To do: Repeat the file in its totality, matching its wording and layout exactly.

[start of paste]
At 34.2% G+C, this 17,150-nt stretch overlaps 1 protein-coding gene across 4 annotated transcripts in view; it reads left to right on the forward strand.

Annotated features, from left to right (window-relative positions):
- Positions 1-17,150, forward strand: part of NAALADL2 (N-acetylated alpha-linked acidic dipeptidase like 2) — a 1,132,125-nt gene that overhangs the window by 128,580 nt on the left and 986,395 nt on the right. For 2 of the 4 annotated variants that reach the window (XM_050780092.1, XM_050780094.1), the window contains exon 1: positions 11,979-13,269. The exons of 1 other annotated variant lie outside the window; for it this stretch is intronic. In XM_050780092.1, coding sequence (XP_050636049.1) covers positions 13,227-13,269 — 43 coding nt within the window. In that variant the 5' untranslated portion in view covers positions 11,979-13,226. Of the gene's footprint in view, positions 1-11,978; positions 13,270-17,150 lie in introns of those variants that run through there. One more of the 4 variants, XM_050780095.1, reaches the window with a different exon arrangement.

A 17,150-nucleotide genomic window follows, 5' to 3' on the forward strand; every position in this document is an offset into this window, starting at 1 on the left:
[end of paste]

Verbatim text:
At 34.2% G+C, this 17,150-nt stretch overlaps 1 protein-coding gene across 4 annotated transcripts in view; it reads left to right on the forward strand.

Annotated features, from left to right (window-relative positions):
- Positions 1-17,150, forward strand: part of NAALADL2 (N-acetylated alpha-linked acidic dipeptidase like 2) — a 1,132,125-nt gene that overhangs the window by 128,580 nt on the left and 986,395 nt on the right. For 2 of the 4 annotated variants that reach the window (XM_050780092.1, XM_050780094.1), the window contains exon 1: positions 11,979-13,269. The exons of 1 other annotated variant lie outside the window; for it this stretch is intronic. In XM_050780092.1, coding sequence (XP_050636049.1) covers positions 13,227-13,269 — 43 coding nt within the window. In that variant the 5' untranslated portion in view covers positions 11,979-13,226. Of the gene's footprint in view, positions 1-11,978; positions 13,270-17,150 lie in introns of those variants that run through there. One more of the 4 variants, XM_050780095.1, reaches the window with a different exon arrangement.

A 17,150-nucleotide genomic window follows, 5' to 3' on the forward strand; every position in this document is an offset into this window, starting at 1 on the left: